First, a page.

Autumn and winter fertiliser provides suitable seasonal nutrient balance, e.g. 5:2:15+2MgO+TE, even better if they contain organic materials such as amino acids and beneficial bacteria to produce ideal recovery and root strength.
Some more unusual fertilisers have strong benefits for turf in autumn. Potassium Phosphite (not phosphate) stimulates meristem activity, so enhancing both root and shoot development. Phosphite fertilisers are rapidly absorbed and transported through the turf to areas of need where they aid the turf's regeneration and disease resistance. Typically apply at around 50ml per 100m2 in 10 litres of water.
Potassium silicate (the forgotten element) fertilisers have a hardening effect on turf, producing erect growth and aiding air penetration, so can physically reduce disease incidence and enhance playing surface quality. Application rate is similar to the phosphite.
Iron fertilisers are in common use for hardening and darkening turf, so are useful later in autumn. Iron sulphate is also useful in lowering pH, but progressive applications may be needed.
Sulphur, as elemental sulphur used as mini-prills that are easy to spread, provides an essential major nutrient and also slowly helps in pH reduction, making the soil less attractive to worms and coarser grasses.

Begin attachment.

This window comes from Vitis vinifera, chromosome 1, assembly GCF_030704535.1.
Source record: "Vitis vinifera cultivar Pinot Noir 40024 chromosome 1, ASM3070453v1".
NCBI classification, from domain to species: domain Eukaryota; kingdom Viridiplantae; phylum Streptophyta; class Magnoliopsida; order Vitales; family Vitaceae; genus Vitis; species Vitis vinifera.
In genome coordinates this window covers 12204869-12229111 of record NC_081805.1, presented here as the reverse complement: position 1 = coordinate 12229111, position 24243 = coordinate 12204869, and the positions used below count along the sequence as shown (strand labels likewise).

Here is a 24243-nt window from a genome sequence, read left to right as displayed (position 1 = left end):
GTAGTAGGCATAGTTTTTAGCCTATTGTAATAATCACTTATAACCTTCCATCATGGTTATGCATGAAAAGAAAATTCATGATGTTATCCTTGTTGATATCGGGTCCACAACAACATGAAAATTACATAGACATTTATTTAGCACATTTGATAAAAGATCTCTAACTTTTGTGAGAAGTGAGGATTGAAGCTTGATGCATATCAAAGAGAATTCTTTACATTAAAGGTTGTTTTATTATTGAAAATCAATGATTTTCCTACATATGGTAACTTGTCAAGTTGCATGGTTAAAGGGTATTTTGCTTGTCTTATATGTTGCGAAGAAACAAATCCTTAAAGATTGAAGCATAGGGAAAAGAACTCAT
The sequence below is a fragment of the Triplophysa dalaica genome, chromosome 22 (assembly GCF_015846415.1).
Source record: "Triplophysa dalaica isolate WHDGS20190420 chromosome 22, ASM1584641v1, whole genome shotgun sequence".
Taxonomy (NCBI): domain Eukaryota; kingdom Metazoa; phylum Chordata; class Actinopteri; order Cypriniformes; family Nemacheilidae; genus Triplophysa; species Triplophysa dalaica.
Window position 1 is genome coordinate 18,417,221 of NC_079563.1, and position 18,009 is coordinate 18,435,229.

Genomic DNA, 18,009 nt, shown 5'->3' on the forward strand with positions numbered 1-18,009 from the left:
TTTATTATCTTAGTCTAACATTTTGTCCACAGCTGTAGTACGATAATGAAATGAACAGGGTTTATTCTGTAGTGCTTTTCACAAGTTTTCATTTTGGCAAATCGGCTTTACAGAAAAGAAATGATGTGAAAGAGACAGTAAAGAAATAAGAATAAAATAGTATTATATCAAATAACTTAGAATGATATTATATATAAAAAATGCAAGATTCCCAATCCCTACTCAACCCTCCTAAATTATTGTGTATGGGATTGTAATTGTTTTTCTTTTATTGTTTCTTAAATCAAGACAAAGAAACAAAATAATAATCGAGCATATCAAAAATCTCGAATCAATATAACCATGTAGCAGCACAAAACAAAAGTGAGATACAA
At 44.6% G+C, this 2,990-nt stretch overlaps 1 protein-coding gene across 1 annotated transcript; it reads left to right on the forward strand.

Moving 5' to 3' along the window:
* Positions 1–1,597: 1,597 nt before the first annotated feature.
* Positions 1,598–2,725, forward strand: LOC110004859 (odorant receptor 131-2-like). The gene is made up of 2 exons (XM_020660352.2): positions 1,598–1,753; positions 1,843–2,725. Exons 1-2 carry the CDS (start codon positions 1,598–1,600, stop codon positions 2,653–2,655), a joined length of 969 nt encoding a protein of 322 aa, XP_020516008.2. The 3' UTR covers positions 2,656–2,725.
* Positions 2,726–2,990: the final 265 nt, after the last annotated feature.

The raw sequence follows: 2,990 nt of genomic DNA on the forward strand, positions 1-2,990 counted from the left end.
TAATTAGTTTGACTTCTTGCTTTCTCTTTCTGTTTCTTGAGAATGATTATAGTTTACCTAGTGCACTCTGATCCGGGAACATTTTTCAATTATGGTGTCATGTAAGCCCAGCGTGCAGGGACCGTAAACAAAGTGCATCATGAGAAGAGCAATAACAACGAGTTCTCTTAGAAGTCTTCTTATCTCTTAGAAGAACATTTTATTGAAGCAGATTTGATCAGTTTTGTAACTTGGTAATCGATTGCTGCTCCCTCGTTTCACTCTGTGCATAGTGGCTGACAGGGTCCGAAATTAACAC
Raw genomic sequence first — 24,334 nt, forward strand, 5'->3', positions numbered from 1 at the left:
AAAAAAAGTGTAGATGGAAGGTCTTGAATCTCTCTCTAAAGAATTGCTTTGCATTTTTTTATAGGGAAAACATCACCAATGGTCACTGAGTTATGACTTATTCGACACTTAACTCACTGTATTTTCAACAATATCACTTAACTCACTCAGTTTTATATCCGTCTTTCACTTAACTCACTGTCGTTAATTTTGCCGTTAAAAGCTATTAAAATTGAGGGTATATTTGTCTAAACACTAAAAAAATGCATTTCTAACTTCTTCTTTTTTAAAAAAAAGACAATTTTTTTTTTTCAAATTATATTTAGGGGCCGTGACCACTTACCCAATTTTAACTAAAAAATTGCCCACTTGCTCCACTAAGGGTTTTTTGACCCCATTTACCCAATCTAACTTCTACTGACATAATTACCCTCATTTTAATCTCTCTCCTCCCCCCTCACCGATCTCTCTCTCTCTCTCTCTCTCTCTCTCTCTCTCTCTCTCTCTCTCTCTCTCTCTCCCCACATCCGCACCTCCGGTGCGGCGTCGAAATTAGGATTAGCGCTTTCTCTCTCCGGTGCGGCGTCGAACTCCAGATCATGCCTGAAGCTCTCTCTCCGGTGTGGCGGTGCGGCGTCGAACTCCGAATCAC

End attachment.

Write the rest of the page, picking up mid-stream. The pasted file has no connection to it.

As temperatures fall through the autumn and dampness rises, fungal problems increase and grass growth slows, so resistance to disease and recovery from attack is slower. Good management practice will reduce the incidence and severity of disease attack, but the inevitable will happen.
Review your armoury of fungicides now and be prepared. To avoid resistance building in the pathogens, use a rotation of active ingredients with different modes of action to break this cycle. If 10% of a fungal population survives your attack and prospers to multiply, resistance will be far worse in the future and your problems even greater. Rotating your actives will almost eliminate this.
More and more bio-fungicides are entering the market. These are based on selected, effective strains of fungi and bacteria with three modes of deterrence to the pathogens.
Bacteria, such as Bacillus subtilis, colonise the roots and benefit from carbohydrate excretions from the roots. The bacteria produce exudates with anti-fungal properties, thereby preventing pathogens attacking the roots that are surrounded by a sheath of beneficial bacteria.
Fungi such as Trichoderma virens (Trichoderma harzianum) colonise the substrate, thereby physically inhibiting pathogen spread and digest the pathogens.
Some strains of Trichoderma also effect auxins (plant hormones) in roots, promoting more lateral growth.
Watch out for these and other bio-fungicides and bio-pesticides and predators for rootzone pests, thereby widening your range of control products and reducing your dependence on toxic chemicals.
Combine them with beneficial organics and good management to produce a quality playing surface, with less reliance on conventional nutrients and pesticides, and lower environmental impact.
Bill Riley BSc. Hons. Dip. Geoscience, Vitax Ltd.